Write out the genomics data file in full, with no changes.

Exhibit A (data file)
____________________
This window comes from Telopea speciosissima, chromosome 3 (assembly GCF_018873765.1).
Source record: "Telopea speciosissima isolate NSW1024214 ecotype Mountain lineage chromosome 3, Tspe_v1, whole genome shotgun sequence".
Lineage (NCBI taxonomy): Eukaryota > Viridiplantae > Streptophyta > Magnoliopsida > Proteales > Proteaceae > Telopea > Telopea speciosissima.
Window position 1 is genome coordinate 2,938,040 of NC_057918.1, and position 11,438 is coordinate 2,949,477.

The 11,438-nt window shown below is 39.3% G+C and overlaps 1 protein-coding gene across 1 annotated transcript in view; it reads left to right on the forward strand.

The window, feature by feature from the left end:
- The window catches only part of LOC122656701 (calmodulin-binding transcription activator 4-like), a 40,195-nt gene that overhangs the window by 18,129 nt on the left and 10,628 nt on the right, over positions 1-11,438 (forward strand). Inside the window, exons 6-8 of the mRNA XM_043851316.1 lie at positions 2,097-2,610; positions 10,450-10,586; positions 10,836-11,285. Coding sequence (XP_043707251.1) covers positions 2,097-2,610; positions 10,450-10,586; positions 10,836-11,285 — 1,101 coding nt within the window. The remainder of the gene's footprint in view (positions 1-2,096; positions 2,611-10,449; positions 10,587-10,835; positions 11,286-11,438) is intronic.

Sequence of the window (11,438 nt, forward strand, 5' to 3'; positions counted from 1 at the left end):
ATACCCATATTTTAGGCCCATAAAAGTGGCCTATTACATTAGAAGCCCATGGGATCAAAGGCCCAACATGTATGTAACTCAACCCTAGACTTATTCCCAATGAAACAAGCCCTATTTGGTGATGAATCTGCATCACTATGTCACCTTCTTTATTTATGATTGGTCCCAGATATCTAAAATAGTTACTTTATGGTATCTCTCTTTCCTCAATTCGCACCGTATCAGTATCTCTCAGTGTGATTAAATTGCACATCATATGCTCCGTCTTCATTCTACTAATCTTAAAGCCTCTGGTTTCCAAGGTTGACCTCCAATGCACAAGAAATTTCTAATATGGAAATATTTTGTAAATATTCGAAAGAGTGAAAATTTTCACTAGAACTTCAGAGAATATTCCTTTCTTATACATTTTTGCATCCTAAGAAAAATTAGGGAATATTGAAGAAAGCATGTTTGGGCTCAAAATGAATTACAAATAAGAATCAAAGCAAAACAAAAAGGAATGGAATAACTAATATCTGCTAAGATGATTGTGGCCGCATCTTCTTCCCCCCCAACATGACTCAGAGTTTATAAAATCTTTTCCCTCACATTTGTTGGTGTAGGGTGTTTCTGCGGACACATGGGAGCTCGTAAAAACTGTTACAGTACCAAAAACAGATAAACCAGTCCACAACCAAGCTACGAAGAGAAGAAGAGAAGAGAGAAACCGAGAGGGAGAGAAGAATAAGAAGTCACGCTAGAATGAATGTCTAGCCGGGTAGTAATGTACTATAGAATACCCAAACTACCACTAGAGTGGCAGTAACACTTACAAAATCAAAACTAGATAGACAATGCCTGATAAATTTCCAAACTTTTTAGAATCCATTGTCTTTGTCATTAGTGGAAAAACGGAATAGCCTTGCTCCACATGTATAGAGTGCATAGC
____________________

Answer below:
This window comes from Telopea speciosissima, chromosome 3 (assembly GCF_018873765.1).
Source record: "Telopea speciosissima isolate NSW1024214 ecotype Mountain lineage chromosome 3, Tspe_v1, whole genome shotgun sequence".
Lineage (NCBI taxonomy): Eukaryota > Viridiplantae > Streptophyta > Magnoliopsida > Proteales > Proteaceae > Telopea > Telopea speciosissima.
Window position 1 is genome coordinate 2,938,040 of NC_057918.1, and position 11,438 is coordinate 2,949,477.

The 11,438-nt window shown below is 39.3% G+C and overlaps 1 protein-coding gene across 1 annotated transcript in view; it reads left to right on the forward strand.

The window, feature by feature from the left end:
- The window catches only part of LOC122656701 (calmodulin-binding transcription activator 4-like), a 40,195-nt gene that overhangs the window by 18,129 nt on the left and 10,628 nt on the right, over positions 1-11,438 (forward strand). Inside the window, exons 6-8 of the mRNA XM_043851316.1 lie at positions 2,097-2,610; positions 10,450-10,586; positions 10,836-11,285. Coding sequence (XP_043707251.1) covers positions 2,097-2,610; positions 10,450-10,586; positions 10,836-11,285 — 1,101 coding nt within the window. The remainder of the gene's footprint in view (positions 1-2,096; positions 2,611-10,449; positions 10,587-10,835; positions 11,286-11,438) is intronic.

Sequence of the window (11,438 nt, forward strand, 5' to 3'; positions counted from 1 at the left end):
ATACCCATATTTTAGGCCCATAAAAGTGGCCTATTACATTAGAAGCCCATGGGATCAAAGGCCCAACATGTATGTAACTCAACCCTAGACTTATTCCCAATGAAACAAGCCCTATTTGGTGATGAATCTGCATCACTATGTCACCTTCTTTATTTATGATTGGTCCCAGATATCTAAAATAGTTACTTTATGGTATCTCTCTTTCCTCAATTCGCACCGTATCAGTATCTCTCAGTGTGATTAAATTGCACATCATATGCTCCGTCTTCATTCTACTAATCTTAAAGCCTCTGGTTTCCAAGGTTGACCTCCAATGCACAAGAAATTTCTAATATGGAAATATTTTGTAAATATTCGAAAGAGTGAAAATTTTCACTAGAACTTCAGAGAATATTCCTTTCTTATACATTTTTGCATCCTAAGAAAAATTAGGGAATATTGAAGAAAGCATGTTTGGGCTCAAAATGAATTACAAATAAGAATCAAAGCAAAACAAAAAGGAATGGAATAACTAATATCTGCTAAGATGATTGTGGCCGCATCTTCTTCCCCCCCAACATGACTCAGAGTTTATAAAATCTTTTCCCTCACATTTGTTGGTGTAGGGTGTTTCTGCGGACACATGGGAGCTCGTAAAAACTGTTACAGTACCAAAAACAGATAAACCAGTCCACAACCAAGCTACGAAGAGAAGAAGAGAAGAGAGAAACCGAGAGGGAGAGAAGAATAAGAAGTCACGCTAGAATGAATGTCTAGCCGGGTAGTAATGTACTATAGAATACCCAAACTACCACTAGAGTGGCAGTAACACTTACAAAATCAAAACTAGATAGACAATGCCTGATAAATTTCCAAACTTTTTAGAATCCATTGTCTTTGTCATTAGTGGAAAAACGGAATAGCCTTGCTCCACATGTATAGAGTGCATAGC